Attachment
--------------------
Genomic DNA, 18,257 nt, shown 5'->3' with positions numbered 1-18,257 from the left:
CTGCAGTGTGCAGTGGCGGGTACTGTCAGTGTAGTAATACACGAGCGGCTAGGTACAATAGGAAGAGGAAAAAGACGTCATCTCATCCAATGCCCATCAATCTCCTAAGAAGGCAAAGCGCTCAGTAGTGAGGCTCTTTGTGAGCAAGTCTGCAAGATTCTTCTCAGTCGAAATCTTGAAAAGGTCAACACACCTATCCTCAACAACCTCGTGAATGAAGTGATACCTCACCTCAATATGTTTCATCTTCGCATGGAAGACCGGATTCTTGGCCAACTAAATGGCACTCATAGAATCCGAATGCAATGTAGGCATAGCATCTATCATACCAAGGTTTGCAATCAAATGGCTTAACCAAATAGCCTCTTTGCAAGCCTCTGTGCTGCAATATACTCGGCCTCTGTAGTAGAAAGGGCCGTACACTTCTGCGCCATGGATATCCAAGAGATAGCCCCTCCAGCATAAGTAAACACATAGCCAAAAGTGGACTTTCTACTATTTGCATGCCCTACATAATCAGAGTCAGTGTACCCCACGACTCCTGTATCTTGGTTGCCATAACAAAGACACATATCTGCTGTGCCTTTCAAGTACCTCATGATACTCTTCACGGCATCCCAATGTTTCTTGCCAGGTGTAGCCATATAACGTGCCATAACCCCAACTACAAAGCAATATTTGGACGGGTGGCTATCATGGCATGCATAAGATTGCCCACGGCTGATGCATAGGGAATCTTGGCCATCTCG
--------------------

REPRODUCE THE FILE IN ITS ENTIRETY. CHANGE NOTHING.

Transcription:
Genomic DNA, 18,257 nt, shown 5'->3' with positions numbered 1-18,257 from the left:
CTGCAGTGTGCAGTGGCGGGTACTGTCAGTGTAGTAATACACGAGCGGCTAGGTACAATAGGAAGAGGAAAAAGACGTCATCTCATCCAATGCCCATCAATCTCCTAAGAAGGCAAAGCGCTCAGTAGTGAGGCTCTTTGTGAGCAAGTCTGCAAGATTCTTCTCAGTCGAAATCTTGAAAAGGTCAACACACCTATCCTCAACAACCTCGTGAATGAAGTGATACCTCACCTCAATATGTTTCATCTTCGCATGGAAGACCGGATTCTTGGCCAACTAAATGGCACTCATAGAATCCGAATGCAATGTAGGCATAGCATCTATCATACCAAGGTTTGCAATCAAATGGCTTAACCAAATAGCCTCTTTGCAAGCCTCTGTGCTGCAATATACTCGGCCTCTGTAGTAGAAAGGGCCGTACACTTCTGCGCCATGGATATCCAAGAGATAGCCCCTCCAGCATAAGTAAACACATAGCCAAAAGTGGACTTTCTACTATTTGCATGCCCTACATAATCAGAGTCAGTGTACCCCACGACTCCTGTATCTTGGTTGCCATAACAAAGACACATATCTGCTGTGCCTTTCAAGTACCTCATGATACTCTTCACGGCATCCCAATGTTTCTTGCCAGGTGTAGCCATATAACGTGCCATAACCCCAACTACAAAGCAATATTTGGACGGGTGGCTATCATGGCATGCATAAGATTGCCCACGGCTGATGCATAGGGAATCTTGGCCATCTCG